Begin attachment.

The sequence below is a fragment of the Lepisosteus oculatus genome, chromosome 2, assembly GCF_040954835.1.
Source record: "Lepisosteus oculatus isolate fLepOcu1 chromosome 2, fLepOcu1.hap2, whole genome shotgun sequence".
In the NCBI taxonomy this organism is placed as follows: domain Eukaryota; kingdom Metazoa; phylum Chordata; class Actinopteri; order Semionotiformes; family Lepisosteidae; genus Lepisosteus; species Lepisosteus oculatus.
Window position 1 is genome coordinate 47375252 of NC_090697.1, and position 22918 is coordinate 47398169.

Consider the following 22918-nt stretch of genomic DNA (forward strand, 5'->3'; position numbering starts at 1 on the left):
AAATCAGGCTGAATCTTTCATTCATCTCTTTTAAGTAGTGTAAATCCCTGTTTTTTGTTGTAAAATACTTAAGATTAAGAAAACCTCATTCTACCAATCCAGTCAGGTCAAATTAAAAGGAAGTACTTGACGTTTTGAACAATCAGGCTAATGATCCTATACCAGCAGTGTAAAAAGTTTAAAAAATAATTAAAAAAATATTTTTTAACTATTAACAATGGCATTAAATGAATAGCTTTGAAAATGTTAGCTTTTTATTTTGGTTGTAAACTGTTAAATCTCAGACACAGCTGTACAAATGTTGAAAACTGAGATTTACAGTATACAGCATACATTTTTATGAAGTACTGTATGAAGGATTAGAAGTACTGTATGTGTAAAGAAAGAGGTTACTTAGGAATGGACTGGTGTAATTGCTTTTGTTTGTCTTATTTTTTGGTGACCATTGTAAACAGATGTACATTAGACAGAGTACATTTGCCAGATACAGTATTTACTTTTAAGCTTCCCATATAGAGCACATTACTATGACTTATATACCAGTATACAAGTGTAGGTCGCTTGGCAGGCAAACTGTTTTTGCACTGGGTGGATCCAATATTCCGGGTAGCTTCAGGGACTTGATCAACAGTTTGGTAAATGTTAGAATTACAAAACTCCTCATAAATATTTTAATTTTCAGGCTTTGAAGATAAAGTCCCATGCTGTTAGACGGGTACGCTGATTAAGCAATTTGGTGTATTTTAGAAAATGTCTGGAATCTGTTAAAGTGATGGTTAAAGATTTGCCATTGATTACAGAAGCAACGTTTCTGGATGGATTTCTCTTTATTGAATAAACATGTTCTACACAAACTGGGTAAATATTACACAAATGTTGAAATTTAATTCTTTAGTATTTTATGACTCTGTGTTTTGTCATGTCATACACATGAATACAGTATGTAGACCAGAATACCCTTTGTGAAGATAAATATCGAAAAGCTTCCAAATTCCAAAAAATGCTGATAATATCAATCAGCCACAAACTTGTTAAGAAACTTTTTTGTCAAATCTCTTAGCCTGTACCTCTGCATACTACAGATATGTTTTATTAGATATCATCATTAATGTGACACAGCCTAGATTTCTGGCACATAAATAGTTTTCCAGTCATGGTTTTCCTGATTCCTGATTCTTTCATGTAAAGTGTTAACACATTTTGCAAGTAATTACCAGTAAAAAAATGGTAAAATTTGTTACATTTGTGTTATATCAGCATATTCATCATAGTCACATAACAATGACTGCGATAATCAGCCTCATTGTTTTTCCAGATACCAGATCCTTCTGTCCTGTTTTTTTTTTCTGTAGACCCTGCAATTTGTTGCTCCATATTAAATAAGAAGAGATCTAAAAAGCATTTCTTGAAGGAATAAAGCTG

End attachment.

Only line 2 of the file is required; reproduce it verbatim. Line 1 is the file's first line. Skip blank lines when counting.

Source record: "Lepisosteus oculatus isolate fLepOcu1 chromosome 2, fLepOcu1.hap2, whole genome shotgun sequence".